The project proposed the extension and rehabilitation of the building, which was uninhabited at the time, maintaining the residential use and organising the space into five units – two on the ground floor, two on the middle floor and one on the upper floor. The existing outbuildings and garage were demolished to restore the patio as a garden.
The rehabilitation intervention sought to preserve the constructive and morphological characteristics of the existing housing. The main building and its original surrounding walls were kept in granite masonry, adapting the interior, which was quite adulterated.
The project proposes to enlarge this building at the back, with a light, glazed structure, as traditional in 19th/early 20th century Porto, following the alignment of the adjacent building and the proportion of traditional façade openings.
The new volume of the four-water roof, in turn, was proposed to be set back from the façade plans in order to distinguish it from them, and its cladding in ceramic tiles, as happens repeatedly in our city on set-back floors and gables, although, both because of the type of tile, flat, and the clean design of the frames, it was also intended to affirm the time of construction.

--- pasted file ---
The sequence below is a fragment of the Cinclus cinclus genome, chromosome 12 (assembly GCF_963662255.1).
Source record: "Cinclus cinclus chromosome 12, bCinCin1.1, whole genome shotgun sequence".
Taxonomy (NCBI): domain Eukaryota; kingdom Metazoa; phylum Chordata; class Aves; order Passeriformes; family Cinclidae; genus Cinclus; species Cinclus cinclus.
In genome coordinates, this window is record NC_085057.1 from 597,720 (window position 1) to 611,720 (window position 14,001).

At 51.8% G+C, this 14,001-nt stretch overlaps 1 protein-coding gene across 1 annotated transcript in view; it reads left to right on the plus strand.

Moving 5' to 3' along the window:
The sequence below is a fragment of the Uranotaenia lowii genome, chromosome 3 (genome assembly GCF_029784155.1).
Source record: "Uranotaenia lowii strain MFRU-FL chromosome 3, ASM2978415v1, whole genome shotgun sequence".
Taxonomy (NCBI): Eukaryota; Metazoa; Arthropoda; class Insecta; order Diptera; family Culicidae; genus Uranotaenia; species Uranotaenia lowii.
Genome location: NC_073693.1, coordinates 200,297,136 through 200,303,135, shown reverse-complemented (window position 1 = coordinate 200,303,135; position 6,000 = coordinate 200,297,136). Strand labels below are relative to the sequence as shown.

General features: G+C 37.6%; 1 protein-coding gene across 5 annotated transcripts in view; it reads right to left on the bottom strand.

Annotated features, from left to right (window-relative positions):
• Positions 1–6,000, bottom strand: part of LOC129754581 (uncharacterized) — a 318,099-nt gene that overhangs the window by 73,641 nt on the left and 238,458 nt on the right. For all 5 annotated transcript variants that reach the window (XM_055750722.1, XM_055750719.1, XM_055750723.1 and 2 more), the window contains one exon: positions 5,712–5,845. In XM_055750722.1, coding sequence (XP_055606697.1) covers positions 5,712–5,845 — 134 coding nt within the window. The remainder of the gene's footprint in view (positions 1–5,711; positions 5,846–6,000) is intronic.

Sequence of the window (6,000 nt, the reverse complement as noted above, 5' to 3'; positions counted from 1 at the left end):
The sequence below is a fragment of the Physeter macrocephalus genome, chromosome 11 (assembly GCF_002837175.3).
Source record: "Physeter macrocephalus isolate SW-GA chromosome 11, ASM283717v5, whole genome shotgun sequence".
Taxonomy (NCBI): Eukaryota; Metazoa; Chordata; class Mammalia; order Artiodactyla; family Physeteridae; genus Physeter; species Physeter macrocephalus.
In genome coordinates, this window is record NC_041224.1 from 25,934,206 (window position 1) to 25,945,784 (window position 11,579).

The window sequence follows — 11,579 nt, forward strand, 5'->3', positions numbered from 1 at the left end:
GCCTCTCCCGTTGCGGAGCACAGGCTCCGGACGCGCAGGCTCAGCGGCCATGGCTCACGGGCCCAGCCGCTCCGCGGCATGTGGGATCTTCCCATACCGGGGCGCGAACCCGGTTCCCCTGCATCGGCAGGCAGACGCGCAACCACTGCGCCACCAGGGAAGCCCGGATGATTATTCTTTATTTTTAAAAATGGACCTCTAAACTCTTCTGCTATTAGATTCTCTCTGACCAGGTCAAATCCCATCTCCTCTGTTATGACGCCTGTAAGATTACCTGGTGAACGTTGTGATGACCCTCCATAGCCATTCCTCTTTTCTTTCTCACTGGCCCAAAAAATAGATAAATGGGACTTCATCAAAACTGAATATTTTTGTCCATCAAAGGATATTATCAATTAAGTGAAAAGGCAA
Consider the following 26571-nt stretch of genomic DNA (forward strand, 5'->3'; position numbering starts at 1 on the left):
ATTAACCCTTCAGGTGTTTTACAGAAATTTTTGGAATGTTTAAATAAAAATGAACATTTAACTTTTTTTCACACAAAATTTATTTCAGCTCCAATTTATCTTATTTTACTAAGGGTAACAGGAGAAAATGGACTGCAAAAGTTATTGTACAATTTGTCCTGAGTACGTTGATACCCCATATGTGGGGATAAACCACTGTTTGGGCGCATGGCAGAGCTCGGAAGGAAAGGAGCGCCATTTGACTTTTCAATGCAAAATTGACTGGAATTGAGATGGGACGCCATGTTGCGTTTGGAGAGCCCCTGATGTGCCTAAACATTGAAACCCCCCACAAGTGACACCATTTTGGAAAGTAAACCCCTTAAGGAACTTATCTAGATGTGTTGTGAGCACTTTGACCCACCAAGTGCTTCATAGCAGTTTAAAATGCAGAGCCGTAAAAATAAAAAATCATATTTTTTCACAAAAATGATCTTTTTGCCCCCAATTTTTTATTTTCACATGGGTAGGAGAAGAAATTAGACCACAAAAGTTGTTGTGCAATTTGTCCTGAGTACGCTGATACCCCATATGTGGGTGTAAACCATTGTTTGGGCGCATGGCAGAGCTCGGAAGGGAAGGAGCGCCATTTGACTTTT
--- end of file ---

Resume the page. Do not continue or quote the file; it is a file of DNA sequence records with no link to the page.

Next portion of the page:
The permeability and urban relation was reinforced by the iron railing associated with vegetation, helping to filter and guarantee privacy, and at the same time benefiting the surroundings from a landscape point of view. As for the front patio (Rua do Monsenhor Manuel Marinho), the existing pavement in granite slabs was kept.
A cupboard runs longitudinally along the inside of the building and organises various functions by distinguishing service and circulation areas from living/sleeping areas, and concentrating the passage ofinfrastructure.
The division of the units was designed to be adjustable, as needed, so that by means of connecting doors, the two one-bedroom units can be combined into one two-bedroom unit on the ground floor, and the one-bedroom unit and the one-bedroom unit on the middle floor.